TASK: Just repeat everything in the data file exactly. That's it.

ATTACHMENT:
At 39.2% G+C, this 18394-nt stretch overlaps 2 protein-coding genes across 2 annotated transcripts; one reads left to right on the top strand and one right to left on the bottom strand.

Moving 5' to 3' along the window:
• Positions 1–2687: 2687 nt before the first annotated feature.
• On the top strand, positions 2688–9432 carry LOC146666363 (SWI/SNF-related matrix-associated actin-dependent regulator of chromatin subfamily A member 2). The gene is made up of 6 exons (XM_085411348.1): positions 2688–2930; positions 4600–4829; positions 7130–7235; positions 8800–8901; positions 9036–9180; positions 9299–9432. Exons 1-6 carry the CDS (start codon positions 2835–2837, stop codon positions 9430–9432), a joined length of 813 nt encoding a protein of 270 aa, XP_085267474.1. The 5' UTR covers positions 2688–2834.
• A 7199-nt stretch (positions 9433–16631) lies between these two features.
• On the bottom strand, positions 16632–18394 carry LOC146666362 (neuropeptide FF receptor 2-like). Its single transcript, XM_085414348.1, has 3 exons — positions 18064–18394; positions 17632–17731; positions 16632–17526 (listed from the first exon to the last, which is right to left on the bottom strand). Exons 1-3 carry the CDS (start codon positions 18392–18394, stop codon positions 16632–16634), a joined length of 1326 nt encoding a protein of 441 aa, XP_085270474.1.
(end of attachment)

At 39.2% G+C, this 18394-nt stretch overlaps 2 protein-coding genes across 2 annotated transcripts; one reads left to right on the top strand and one right to left on the bottom strand.

Moving 5' to 3' along the window:
• Positions 1–2687: 2687 nt before the first annotated feature.
• On the top strand, positions 2688–9432 carry LOC146666363 (SWI/SNF-related matrix-associated actin-dependent regulator of chromatin subfamily A member 2). The gene is made up of 6 exons (XM_085411348.1): positions 2688–2930; positions 4600–4829; positions 7130–7235; positions 8800–8901; positions 9036–9180; positions 9299–9432. Exons 1-6 carry the CDS (start codon positions 2835–2837, stop codon positions 9430–9432), a joined length of 813 nt encoding a protein of 270 aa, XP_085267474.1. The 5' UTR covers positions 2688–2834.
• A 7199-nt stretch (positions 9433–16631) lies between these two features.
• On the bottom strand, positions 16632–18394 carry LOC146666362 (neuropeptide FF receptor 2-like). Its single transcript, XM_085414348.1, has 3 exons — positions 18064–18394; positions 17632–17731; positions 16632–17526 (listed from the first exon to the last, which is right to left on the bottom strand). Exons 1-3 carry the CDS (start codon positions 18392–18394, stop codon positions 16632–16634), a joined length of 1326 nt encoding a protein of 441 aa, XP_085270474.1.